The harsh reality, at this juncture, is that the thirteen people freed by Boko Haram this week represent a drop in the ocean – as Nigeria continues to grapple with the terrorist activities which plague the African country.
The Nigerian government is currently working in partnership with the International Committee of the Red Cross (ICRS), to ensure that the needs of those who have been released are addressed. However, there is an acknowledgement from both parties, that this battle simply isn’t being won.
The three university lecturers, who were kidnapped in a separate raid last year, were actually kidnapped while doing oil prospecting work for the Nigerian government when they were captured.
If they could not be protected, what chance do ordinary civilians have?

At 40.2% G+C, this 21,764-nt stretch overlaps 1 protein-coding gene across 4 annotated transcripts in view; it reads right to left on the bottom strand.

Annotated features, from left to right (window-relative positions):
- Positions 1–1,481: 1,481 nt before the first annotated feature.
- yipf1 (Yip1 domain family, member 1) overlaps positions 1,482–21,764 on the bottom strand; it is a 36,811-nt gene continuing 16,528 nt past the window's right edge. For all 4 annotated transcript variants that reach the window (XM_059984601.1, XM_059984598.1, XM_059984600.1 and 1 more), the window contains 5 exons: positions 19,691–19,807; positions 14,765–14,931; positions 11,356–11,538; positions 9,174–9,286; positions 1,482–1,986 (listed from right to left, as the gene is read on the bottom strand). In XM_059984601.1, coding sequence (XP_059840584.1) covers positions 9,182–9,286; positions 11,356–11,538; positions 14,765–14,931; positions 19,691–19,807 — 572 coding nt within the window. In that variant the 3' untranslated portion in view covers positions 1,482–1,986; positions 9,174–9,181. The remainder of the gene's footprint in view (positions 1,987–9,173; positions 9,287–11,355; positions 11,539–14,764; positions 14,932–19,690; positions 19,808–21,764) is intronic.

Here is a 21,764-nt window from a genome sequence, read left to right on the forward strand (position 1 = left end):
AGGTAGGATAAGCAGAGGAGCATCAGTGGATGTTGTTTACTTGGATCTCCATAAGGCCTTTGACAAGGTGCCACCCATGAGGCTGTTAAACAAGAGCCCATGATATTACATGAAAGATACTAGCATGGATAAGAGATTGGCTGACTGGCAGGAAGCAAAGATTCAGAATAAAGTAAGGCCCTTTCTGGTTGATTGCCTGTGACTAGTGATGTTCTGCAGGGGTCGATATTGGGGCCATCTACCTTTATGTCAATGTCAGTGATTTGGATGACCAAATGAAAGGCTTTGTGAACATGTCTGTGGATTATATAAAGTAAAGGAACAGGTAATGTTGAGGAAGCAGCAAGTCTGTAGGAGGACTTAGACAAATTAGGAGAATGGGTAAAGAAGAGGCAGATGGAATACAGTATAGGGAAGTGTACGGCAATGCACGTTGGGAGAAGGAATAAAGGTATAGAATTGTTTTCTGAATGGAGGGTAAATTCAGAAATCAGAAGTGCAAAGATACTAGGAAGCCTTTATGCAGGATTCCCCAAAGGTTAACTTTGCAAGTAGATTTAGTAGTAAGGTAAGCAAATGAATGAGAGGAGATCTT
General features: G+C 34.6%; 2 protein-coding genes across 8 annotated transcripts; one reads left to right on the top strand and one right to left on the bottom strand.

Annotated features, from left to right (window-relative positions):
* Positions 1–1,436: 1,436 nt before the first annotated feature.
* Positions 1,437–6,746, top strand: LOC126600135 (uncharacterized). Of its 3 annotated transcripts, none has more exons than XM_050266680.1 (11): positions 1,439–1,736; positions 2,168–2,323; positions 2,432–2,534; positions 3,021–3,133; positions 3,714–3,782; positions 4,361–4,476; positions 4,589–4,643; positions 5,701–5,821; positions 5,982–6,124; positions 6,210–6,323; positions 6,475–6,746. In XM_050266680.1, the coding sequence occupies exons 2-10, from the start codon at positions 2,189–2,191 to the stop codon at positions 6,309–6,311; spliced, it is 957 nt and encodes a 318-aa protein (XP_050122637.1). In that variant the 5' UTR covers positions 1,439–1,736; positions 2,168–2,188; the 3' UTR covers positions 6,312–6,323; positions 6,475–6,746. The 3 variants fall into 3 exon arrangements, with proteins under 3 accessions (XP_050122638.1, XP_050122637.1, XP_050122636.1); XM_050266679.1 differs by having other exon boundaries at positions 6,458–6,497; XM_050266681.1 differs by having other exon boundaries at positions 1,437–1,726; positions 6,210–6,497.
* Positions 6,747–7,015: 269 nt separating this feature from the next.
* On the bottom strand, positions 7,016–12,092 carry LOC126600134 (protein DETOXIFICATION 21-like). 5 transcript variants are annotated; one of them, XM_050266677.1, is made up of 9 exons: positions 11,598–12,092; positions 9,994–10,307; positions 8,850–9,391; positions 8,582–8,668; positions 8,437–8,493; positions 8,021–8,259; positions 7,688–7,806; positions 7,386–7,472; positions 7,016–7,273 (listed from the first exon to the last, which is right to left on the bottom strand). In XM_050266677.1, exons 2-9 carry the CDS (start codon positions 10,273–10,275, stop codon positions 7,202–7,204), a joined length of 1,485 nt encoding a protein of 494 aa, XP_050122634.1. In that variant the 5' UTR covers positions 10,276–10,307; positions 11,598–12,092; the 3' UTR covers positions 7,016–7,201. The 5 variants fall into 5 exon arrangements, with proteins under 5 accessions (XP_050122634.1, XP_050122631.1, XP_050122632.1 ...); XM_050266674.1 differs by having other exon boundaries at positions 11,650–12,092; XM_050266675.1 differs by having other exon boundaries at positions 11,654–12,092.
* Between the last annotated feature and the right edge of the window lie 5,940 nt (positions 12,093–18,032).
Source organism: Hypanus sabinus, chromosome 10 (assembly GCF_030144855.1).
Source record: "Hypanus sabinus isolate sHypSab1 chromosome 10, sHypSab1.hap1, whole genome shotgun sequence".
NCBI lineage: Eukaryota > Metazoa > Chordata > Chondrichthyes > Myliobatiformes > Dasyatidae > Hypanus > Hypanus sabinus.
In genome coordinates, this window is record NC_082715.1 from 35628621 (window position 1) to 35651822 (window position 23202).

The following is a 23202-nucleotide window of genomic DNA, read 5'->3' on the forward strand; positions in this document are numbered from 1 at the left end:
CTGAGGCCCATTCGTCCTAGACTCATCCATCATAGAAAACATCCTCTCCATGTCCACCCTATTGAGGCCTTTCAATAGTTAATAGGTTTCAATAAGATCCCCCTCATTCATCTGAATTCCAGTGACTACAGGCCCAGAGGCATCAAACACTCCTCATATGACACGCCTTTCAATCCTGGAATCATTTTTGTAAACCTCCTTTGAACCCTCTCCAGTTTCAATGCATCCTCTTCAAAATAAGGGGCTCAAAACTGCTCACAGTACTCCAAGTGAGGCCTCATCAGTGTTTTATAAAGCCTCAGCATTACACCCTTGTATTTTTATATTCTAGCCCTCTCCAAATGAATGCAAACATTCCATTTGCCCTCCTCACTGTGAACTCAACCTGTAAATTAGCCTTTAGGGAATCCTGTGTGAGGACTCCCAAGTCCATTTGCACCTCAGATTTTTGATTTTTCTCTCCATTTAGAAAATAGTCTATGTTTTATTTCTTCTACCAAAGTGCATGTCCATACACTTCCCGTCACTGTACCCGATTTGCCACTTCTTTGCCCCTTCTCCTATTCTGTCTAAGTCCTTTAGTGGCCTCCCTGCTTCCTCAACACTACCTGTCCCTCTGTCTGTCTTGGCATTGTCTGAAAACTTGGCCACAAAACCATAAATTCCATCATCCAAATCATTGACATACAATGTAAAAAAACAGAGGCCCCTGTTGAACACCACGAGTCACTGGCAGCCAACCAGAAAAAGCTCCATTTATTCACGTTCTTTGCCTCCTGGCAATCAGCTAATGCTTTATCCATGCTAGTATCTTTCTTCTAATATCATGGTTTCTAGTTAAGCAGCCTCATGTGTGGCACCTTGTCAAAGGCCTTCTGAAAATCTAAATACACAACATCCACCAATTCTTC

Speaking to the Associated Press this week, Presidential spokesman Garba Shehu said: “Their release followed a series of negotiations as directed by President Muhammadu Buhari and was facilitated by the International Committee of the Red Cross.”
The Chibok girls, for example, are still being held by Boko Haram, and that is a problem.
“We are so pleased that these 13 people are free and will be able to see their families again,” said Patrick Youssef, ICRC deputy regional director for Africa.
“There are many people missing or being held against their will … we hope that these people, too, will get to return to their families soon,” added Youssef.